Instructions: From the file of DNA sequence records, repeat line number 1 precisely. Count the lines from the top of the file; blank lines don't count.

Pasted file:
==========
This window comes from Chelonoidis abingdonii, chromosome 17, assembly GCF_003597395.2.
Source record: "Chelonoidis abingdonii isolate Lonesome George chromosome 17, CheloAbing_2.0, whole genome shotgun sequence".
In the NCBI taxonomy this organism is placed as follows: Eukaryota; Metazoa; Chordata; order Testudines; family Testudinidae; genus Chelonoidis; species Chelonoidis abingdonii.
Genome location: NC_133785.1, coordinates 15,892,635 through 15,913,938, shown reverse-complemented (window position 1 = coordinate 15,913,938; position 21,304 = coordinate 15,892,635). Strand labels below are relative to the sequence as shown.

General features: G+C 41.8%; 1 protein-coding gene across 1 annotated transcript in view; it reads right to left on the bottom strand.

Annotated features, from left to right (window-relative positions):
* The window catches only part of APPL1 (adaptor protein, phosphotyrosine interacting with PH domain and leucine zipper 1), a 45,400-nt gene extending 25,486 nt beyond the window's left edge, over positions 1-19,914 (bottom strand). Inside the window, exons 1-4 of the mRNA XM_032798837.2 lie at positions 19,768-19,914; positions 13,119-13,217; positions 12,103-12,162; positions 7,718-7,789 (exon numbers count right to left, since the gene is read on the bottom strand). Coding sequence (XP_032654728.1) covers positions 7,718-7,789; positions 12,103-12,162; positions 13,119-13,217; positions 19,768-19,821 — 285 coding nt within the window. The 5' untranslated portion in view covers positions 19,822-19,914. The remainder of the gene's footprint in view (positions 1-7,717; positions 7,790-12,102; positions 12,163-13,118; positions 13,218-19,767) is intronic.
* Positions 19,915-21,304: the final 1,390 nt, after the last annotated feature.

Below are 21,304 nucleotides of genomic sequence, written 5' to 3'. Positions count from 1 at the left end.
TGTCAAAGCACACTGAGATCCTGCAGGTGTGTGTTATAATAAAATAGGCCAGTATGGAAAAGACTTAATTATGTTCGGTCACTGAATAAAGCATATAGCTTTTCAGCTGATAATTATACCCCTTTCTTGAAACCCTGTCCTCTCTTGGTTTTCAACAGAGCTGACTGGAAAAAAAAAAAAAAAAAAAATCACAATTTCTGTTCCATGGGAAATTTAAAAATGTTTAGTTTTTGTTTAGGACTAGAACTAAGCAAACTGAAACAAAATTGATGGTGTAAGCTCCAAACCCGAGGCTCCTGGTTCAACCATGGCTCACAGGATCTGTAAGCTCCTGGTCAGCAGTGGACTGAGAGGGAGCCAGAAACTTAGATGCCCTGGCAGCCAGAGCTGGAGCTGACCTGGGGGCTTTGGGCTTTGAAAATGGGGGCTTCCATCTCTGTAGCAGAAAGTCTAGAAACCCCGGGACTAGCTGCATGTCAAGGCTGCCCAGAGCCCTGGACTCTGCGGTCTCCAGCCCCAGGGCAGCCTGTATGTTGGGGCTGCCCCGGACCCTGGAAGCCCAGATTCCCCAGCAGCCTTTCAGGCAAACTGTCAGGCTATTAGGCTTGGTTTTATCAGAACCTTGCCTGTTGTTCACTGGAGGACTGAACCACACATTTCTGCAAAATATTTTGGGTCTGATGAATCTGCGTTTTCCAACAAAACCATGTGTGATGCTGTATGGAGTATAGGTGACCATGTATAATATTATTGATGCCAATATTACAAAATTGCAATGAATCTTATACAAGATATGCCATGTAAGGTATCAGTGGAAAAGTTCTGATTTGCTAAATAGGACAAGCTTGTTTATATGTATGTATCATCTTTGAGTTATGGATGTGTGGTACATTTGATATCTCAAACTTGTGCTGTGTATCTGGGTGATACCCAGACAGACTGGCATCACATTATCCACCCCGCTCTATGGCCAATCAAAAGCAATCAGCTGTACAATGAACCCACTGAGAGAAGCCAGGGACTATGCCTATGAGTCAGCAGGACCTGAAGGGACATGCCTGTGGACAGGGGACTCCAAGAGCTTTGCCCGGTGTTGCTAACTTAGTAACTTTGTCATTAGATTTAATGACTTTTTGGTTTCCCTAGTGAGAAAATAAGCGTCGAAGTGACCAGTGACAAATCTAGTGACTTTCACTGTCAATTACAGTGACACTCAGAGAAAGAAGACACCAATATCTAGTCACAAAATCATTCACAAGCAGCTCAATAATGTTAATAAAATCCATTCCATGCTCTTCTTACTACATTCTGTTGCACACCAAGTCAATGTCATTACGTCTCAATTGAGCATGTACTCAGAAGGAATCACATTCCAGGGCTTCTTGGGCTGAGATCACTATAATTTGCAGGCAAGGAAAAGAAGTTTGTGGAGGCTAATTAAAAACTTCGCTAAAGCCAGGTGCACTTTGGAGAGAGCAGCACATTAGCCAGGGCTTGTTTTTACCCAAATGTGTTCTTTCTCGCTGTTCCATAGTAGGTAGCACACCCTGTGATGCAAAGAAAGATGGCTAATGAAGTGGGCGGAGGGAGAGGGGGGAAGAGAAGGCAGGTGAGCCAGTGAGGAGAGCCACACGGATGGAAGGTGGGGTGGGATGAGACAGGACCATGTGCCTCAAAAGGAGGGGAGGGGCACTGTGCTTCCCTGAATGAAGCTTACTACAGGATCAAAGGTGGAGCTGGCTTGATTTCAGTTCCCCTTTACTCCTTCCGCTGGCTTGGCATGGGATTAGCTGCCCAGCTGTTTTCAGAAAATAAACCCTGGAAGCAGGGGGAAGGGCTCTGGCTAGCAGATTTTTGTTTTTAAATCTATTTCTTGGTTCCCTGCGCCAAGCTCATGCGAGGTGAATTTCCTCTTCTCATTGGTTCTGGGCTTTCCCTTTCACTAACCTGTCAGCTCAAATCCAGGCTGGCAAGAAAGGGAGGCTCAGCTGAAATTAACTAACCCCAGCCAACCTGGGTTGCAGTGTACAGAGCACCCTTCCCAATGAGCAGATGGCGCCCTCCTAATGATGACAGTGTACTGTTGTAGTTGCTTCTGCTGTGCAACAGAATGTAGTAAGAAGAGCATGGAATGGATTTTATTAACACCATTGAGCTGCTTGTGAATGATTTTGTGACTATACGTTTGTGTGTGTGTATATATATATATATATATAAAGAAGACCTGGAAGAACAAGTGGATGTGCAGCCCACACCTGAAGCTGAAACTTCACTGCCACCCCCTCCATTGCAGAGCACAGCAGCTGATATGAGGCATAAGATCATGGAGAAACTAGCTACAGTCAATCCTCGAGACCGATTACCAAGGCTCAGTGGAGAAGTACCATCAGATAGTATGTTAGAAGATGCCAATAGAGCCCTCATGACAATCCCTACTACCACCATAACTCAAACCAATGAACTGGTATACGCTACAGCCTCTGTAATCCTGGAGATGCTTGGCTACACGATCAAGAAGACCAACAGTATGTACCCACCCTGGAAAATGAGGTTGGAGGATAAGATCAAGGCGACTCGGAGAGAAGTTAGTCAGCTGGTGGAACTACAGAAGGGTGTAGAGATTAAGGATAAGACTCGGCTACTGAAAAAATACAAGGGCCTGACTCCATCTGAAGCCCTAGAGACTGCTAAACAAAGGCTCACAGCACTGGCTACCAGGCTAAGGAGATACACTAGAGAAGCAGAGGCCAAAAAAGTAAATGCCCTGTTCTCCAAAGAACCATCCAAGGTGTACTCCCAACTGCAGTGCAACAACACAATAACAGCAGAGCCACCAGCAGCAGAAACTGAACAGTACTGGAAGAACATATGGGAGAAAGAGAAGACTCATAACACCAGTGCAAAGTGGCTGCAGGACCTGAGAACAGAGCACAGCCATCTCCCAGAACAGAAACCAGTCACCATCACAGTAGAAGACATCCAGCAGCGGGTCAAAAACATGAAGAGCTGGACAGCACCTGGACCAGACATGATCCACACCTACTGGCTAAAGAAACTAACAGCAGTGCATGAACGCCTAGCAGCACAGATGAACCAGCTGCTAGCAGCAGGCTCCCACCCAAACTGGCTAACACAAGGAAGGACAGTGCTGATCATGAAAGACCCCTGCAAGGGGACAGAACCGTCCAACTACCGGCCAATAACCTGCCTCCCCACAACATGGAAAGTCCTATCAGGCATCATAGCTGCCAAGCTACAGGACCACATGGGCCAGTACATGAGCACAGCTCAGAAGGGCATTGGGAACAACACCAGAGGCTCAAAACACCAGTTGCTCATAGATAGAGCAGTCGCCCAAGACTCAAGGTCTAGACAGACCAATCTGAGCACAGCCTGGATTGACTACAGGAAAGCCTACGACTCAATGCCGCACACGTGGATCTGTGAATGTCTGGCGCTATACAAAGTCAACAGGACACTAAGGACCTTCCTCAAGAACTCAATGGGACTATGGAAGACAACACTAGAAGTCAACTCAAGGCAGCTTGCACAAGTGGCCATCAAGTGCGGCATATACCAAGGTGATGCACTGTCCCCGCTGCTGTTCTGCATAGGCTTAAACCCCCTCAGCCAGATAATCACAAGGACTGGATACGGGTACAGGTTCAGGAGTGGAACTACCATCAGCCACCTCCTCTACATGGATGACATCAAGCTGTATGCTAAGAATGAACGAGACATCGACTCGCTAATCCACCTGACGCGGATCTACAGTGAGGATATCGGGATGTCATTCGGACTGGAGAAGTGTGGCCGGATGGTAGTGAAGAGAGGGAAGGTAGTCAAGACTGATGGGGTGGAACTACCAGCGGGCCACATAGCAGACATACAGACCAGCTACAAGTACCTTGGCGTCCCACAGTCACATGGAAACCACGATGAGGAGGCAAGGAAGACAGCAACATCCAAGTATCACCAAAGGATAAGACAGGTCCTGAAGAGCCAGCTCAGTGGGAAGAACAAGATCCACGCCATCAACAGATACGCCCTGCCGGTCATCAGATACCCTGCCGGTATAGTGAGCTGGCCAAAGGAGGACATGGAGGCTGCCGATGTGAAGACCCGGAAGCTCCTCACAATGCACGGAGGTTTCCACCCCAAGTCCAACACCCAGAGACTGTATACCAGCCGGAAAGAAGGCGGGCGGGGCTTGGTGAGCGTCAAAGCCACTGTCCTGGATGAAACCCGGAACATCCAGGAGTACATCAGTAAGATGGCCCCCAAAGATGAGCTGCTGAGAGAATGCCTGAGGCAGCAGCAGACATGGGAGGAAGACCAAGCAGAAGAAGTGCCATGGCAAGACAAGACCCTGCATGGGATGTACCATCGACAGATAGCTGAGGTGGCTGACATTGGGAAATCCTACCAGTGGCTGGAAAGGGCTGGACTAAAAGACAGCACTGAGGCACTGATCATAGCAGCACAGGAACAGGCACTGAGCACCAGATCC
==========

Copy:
This window comes from Chelonoidis abingdonii, chromosome 17, assembly GCF_003597395.2.